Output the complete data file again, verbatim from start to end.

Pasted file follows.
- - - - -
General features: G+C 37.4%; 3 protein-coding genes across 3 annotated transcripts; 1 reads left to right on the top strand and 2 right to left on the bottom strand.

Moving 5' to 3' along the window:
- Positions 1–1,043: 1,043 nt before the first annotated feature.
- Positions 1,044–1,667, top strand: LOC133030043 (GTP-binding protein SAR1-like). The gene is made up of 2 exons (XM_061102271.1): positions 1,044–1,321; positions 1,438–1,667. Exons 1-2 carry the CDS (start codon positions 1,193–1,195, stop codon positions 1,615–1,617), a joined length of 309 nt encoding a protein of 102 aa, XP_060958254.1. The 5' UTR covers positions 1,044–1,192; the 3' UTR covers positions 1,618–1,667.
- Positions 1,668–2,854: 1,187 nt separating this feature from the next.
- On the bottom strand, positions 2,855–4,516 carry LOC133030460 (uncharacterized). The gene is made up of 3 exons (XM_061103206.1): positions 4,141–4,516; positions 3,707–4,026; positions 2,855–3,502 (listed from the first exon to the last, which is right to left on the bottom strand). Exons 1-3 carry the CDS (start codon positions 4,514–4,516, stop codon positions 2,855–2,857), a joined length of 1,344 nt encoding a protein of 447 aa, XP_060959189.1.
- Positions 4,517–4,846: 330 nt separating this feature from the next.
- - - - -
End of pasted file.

General features: G+C 37.4%; 3 protein-coding genes across 3 annotated transcripts; 1 reads left to right on the top strand and 2 right to left on the bottom strand.

Moving 5' to 3' along the window:
- Positions 1–1,043: 1,043 nt before the first annotated feature.
- Positions 1,044–1,667, top strand: LOC133030043 (GTP-binding protein SAR1-like). The gene is made up of 2 exons (XM_061102271.1): positions 1,044–1,321; positions 1,438–1,667. Exons 1-2 carry the CDS (start codon positions 1,193–1,195, stop codon positions 1,615–1,617), a joined length of 309 nt encoding a protein of 102 aa, XP_060958254.1. The 5' UTR covers positions 1,044–1,192; the 3' UTR covers positions 1,618–1,667.
- Positions 1,668–2,854: 1,187 nt separating this feature from the next.
- On the bottom strand, positions 2,855–4,516 carry LOC133030460 (uncharacterized). The gene is made up of 3 exons (XM_061103206.1): positions 4,141–4,516; positions 3,707–4,026; positions 2,855–3,502 (listed from the first exon to the last, which is right to left on the bottom strand). Exons 1-3 carry the CDS (start codon positions 4,514–4,516, stop codon positions 2,855–2,857), a joined length of 1,344 nt encoding a protein of 447 aa, XP_060959189.1.
- Positions 4,517–4,846: 330 nt separating this feature from the next.